CV: FAIRLADY may seem like fairy tale on its surface. But it addresses some pretty deep topics like post-traumatic stress, death, and misogyny. What role do comics play in helping us as creators and readers explore hard topics? Do you think FAIRLADY helps readers navigate these (and other) topics?

BS: Well, that would be rather presumptive of me! Heh. I’m just looking to write the best story I can. If any reader sees themself or their concerns reflected in something I’ve written, I hope it’s a positive experience. If that helps them in even a small way, that’s a shimmering bonus for me. Comics in general have a long history of addressing and exploring, as you say, hard topics. MAUS. GREEN LANTERN/GREEN ARROW #85. The majority of the X-MEN titles. BITCH PLANET, of course. BLACK.

Western comics are a great venue for tackling a wide variety of issues, both because of the versatility of the medium and because there’s not as much money on the line, relative to, say, film and television. From that latter perspective, comics are on the front line of open and frank discussion on any number of topics. Maybe that’s their ultimate strength.

CV: Claudia Balboni’s artwork in FAIRLADY perfectly suits the crime-drama-meets-fairy-tale story. How was it to work with Balboni on the series?

BS: Well, as you say, Claudia and I had worked together previous on BLACK JACK KETCHUM, our weird, existential Western over at Image. When it was clear that FAIRLADY was going to move forward, I reached out to her, and her schedule was about to clear up. We’d wanted to work together again, and this just seemed a natural. Looking back, I can see KETCHUM as a warm up. We know each other better now. I know how to write for Claudia. That’s part of the challenge of writing comics — tailoring your scripts to the needs of each specific artist, doing your best to write to their strengths.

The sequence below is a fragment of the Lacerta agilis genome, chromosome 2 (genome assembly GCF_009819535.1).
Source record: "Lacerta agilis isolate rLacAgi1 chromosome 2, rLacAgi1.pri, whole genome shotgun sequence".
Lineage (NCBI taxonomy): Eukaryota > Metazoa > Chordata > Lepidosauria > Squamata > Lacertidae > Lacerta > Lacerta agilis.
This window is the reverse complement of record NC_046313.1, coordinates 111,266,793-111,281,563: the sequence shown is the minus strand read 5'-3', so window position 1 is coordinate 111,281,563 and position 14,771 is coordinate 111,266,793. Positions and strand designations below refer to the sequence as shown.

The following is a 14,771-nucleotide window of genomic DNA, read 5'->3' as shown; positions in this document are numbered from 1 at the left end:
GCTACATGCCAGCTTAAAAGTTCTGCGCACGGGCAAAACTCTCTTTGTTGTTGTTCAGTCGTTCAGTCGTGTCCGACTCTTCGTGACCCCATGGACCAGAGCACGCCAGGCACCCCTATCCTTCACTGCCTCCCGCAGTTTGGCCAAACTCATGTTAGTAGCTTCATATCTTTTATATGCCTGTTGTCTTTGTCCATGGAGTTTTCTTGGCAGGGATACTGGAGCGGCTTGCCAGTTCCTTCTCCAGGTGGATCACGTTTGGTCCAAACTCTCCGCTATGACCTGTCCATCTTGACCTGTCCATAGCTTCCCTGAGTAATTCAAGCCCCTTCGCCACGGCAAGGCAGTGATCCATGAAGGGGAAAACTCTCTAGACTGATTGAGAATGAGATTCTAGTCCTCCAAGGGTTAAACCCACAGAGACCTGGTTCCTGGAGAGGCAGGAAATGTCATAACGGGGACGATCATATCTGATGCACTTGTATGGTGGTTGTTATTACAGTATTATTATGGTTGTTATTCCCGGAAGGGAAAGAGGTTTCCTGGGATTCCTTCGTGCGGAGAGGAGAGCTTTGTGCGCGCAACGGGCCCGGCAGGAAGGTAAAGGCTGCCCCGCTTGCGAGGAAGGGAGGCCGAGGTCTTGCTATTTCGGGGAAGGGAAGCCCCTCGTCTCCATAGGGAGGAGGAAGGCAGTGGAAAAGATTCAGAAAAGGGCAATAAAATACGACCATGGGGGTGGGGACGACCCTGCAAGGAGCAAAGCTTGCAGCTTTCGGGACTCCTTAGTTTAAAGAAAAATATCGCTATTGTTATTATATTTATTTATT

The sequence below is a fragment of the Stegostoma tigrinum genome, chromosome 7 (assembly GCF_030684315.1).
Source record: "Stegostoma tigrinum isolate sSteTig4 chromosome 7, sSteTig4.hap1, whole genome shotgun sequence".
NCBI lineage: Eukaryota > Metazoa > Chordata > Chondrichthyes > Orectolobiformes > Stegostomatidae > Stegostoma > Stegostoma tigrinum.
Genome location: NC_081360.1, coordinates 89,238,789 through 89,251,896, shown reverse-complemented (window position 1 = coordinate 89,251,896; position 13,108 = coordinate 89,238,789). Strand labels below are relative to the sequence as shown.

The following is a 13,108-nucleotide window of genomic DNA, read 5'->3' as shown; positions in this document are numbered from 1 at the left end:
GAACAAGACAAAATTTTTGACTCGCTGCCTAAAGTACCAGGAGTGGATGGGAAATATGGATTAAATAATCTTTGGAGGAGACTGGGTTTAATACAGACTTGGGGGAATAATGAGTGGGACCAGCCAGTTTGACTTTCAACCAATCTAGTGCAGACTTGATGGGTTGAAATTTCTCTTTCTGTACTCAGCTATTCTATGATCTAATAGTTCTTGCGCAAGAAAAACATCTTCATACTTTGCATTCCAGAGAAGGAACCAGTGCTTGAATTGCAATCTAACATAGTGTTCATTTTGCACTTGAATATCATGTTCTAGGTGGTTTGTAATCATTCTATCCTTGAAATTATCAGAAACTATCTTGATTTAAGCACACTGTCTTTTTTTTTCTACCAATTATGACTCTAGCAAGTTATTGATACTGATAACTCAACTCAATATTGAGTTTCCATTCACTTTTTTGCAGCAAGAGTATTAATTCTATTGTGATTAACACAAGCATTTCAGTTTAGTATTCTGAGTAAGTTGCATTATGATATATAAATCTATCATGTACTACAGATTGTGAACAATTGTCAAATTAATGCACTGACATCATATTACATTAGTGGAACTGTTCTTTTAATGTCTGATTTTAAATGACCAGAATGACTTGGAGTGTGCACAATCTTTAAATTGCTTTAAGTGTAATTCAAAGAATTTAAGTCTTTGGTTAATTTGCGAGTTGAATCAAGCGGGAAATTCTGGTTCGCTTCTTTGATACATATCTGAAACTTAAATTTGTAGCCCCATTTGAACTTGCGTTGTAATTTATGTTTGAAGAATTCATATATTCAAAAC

Most importantly, I trust Claudia. I trust her choices. As such, the vast majority of the designs in FAIRLADY are pure Claudia. And just like my experience on KETCHUM, her work elevates everything I write. I’ll have an image of something in my head, and I’ll put that in the script. Then, she winds up giving me something that’s so much better, so much more on point with the story, or the character, or the beat. She’s just a joy.

Fairlady #1
Image courtesy of Image Comics

CV: Who or what are some of your creative influences?

BS: So many, honestly. And for FAIRLADY I drew from pretty much everything that ever made me smile or think, or in some cases, both. MAGNUM, P.I. and THE ROCKFORD FILES, certainly. Bits of Tolkien, Moorcock, China Mieville. Films noir, like THE BIG SLEEP and KISS ME DEADLY. I re-read a lot of Warren Ellis, both for his storytelling and for his explorations of standalone comics. Brandon Graham’s run on PROPHET. Philippe Druillet. CONAN THE BARBARIAN –Howard’s stories, the comics, the ’82 film. M*A*S*H. Conversely, there was a lot of Orson Welles’ THE TRIAL and David Lynch in BLACK JACK KETCHUM. 

CV: Are you working on any other projects you’d like to tell us about?

BS: I’ve two things that haven’t been announced yet, so I can’t say too much. One’s a quirky horror series with an artist I’ve known for years whose star is very much on the rise. I suspect it’ll be a bit of a big deal when it gets announced. The other is still in the early stages and won’t see the light of day until sometime next year. It’s a very different sort of fantasy series, completely unrelated to FAIRLADY. More on the sprawling epic end of the scale. And definitely very weird.

Thanks again to Brian! FAIRLADY #1 is available April 10, 2019 from Image Comics here